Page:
Low-Frequency Ultrasound Volography as Sensitive as 7T MRI for Prostate Cancer Screening
A National Cancer Institute study comparing the low-frequency ultrasound volography QTscan with multi-parametric (mp) 7T MRI for prostate cancer screening found it was equal or better in sensitivity for detection of cancer. The initial series of 10 patients in the blinded study was done in collaboration with the Urologic Oncology Branch, Center for Interventional Oncology National Cancer Institute, Bethesda, MD and the Department of Biomedical Engineering, Johns Hopkins University, Baltimore, MD.
On blinded sector-based analysis, QT's low-frequency-transmitted ultrasound volography had a sensitivity of 85.7% and specificity of 93.9%, while mpMRI had a sensitivity of 65.3% and specificity of 96.6%. These results demonstrate that QT's imaging technology has significant potential as a low-cost, high resolution imaging modality for prostate cancer.
The study collected specimens from 53 patients undergoing Robot Assisted Radical Prostatectomy (RARP) for biopsy-confirmed PCa from February 2021 to February 2022. Thirteen of fifty-three prostate specimens had scanned and annotated histopathology slides and mpMRI scans; three were excluded for a history of androgen deprivation therapy or radiation. Of the remaining ten, the median age at surgery was 60 years [IQR 58.3-67.5] and median PSA was 6.85 ng/mL [IQR 5.78-8.73]. Six patients had Gleason Grade Group (GG) two cancer on RARP, one had GG 3, two had GG 4, and 1 had GG 5.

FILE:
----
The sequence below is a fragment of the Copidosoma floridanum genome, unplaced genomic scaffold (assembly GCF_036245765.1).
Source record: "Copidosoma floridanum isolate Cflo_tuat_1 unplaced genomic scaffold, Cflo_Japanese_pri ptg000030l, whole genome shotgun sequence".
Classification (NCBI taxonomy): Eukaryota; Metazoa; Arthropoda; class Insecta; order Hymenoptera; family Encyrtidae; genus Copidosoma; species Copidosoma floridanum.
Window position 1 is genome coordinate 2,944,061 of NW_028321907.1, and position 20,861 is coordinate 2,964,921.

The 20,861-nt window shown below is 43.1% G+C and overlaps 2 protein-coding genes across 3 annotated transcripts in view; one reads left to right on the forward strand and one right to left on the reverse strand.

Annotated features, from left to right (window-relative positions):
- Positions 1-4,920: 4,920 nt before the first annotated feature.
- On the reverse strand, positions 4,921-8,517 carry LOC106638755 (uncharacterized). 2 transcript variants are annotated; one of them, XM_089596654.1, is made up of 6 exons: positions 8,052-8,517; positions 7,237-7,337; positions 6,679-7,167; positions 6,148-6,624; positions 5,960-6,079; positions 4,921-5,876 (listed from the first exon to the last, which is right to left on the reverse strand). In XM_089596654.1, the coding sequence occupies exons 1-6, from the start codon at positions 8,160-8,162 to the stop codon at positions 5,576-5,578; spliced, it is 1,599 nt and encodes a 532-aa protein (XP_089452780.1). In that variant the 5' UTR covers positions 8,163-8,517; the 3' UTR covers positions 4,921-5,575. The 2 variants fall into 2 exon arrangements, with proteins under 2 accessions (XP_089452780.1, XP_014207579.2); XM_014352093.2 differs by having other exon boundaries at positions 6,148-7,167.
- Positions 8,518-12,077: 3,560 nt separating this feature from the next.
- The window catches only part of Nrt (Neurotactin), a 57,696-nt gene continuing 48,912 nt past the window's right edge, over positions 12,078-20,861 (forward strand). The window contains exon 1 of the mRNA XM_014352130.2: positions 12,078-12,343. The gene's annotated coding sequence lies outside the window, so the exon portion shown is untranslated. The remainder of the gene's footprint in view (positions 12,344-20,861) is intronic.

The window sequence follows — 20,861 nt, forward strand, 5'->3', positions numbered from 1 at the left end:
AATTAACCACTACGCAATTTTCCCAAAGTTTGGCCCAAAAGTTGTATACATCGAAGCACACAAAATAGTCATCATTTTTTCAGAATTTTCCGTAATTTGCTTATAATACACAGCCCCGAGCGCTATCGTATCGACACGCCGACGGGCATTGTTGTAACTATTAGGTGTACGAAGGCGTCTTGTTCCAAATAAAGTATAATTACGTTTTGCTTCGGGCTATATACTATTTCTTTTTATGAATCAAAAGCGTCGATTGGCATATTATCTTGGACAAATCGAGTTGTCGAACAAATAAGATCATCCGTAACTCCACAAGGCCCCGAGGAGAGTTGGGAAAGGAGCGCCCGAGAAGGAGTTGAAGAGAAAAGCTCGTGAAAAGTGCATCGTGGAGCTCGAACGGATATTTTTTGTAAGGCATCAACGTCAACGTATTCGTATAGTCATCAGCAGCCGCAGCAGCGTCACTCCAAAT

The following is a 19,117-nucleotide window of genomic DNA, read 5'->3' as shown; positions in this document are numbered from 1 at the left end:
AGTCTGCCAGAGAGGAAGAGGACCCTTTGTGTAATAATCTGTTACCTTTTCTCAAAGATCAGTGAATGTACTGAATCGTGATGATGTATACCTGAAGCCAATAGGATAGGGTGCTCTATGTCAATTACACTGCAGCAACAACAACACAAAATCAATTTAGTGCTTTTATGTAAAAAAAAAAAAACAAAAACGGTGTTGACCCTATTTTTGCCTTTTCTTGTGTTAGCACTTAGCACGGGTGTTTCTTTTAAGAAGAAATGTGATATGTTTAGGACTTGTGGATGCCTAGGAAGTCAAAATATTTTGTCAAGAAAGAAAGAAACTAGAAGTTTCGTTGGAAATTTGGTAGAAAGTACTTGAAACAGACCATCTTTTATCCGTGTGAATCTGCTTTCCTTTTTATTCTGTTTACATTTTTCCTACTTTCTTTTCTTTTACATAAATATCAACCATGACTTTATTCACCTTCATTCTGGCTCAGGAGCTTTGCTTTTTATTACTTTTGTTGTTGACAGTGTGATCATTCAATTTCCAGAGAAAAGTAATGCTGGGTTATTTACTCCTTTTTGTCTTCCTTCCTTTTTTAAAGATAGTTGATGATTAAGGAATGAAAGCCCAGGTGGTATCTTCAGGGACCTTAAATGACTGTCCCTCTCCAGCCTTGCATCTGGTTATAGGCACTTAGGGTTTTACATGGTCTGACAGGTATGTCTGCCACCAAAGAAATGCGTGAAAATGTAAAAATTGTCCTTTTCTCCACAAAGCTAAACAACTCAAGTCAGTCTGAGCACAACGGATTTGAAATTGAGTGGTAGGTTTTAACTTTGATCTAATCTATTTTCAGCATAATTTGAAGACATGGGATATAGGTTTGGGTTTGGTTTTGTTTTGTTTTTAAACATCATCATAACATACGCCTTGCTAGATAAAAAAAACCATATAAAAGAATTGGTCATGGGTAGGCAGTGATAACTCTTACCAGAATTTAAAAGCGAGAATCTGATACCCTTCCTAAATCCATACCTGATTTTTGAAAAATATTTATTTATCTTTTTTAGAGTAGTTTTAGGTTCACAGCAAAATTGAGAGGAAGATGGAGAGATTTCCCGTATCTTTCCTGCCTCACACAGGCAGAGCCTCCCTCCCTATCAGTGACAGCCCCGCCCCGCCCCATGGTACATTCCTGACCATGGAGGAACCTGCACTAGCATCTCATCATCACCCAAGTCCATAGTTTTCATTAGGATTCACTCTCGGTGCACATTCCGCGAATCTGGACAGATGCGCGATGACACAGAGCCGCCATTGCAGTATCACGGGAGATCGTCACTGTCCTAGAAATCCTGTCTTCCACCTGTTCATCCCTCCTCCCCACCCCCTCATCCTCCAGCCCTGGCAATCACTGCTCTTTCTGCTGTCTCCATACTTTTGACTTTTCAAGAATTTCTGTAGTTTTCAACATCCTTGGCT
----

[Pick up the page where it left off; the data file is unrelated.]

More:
"These results demonstrate the clinical value of QT's low frequency transmitted sound volography as a high-resolution imaging modality. We are encouraged by the continued high performance of QT imaging, especially in general anatomic and body imaging," said John Klock, MD, CEO and CMO at QT Imaging.
According to the abstract, “Low frequency transmitted ultrasound volography, previously shown to have high sensitivity for the diagnosis of breast cancer, provides 360-degree submillimeter-resolution imaging for tissue characterization and cancer detection even in the presence of bone and air, and with limited view tomographic data. In this study, we sought to validate this technique for detection of prostate cancer by imaging ex vivo whole prostate specimens after radical prostatectomy, comparing lesion detection and visualization with low-frequency-transmitted ultrasound volography with mpMRI, and correlating imaging findings with wholemount histopathology.”